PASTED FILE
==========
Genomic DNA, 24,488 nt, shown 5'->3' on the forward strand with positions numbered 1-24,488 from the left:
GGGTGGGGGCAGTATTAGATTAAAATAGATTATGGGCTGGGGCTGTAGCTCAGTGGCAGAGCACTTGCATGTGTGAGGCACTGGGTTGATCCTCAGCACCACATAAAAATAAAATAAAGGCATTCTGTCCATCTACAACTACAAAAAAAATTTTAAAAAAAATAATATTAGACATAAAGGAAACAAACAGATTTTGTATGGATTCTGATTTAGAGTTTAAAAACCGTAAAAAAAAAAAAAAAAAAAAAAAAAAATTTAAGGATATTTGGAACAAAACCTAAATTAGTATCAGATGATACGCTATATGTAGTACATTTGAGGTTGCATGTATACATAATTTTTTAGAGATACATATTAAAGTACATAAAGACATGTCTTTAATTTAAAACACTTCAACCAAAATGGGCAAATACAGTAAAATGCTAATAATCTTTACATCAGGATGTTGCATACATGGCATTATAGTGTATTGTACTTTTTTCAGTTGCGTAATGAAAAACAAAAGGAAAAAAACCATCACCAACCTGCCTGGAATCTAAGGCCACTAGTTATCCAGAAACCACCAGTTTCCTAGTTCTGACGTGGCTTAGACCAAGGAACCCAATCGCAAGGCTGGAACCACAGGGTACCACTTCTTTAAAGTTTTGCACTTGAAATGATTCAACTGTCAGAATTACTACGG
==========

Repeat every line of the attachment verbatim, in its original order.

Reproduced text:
Genomic DNA, 24,488 nt, shown 5'->3' on the forward strand with positions numbered 1-24,488 from the left:
GGGTGGGGGCAGTATTAGATTAAAATAGATTATGGGCTGGGGCTGTAGCTCAGTGGCAGAGCACTTGCATGTGTGAGGCACTGGGTTGATCCTCAGCACCACATAAAAATAAAATAAAGGCATTCTGTCCATCTACAACTACAAAAAAAATTTTAAAAAAAATAATATTAGACATAAAGGAAACAAACAGATTTTGTATGGATTCTGATTTAGAGTTTAAAAACCGTAAAAAAAAAAAAAAAAAAAAAAAAAAATTTAAGGATATTTGGAACAAAACCTAAATTAGTATCAGATGATACGCTATATGTAGTACATTTGAGGTTGCATGTATACATAATTTTTTAGAGATACATATTAAAGTACATAAAGACATGTCTTTAATTTAAAACACTTCAACCAAAATGGGCAAATACAGTAAAATGCTAATAATCTTTACATCAGGATGTTGCATACATGGCATTATAGTGTATTGTACTTTTTTCAGTTGCGTAATGAAAAACAAAAGGAAAAAAACCATCACCAACCTGCCTGGAATCTAAGGCCACTAGTTATCCAGAAACCACCAGTTTCCTAGTTCTGACGTGGCTTAGACCAAGGAACCCAATCGCAAGGCTGGAACCACAGGGTACCACTTCTTTAAAGTTTTGCACTTGAAATGATTCAACTGTCAGAATTACTACGG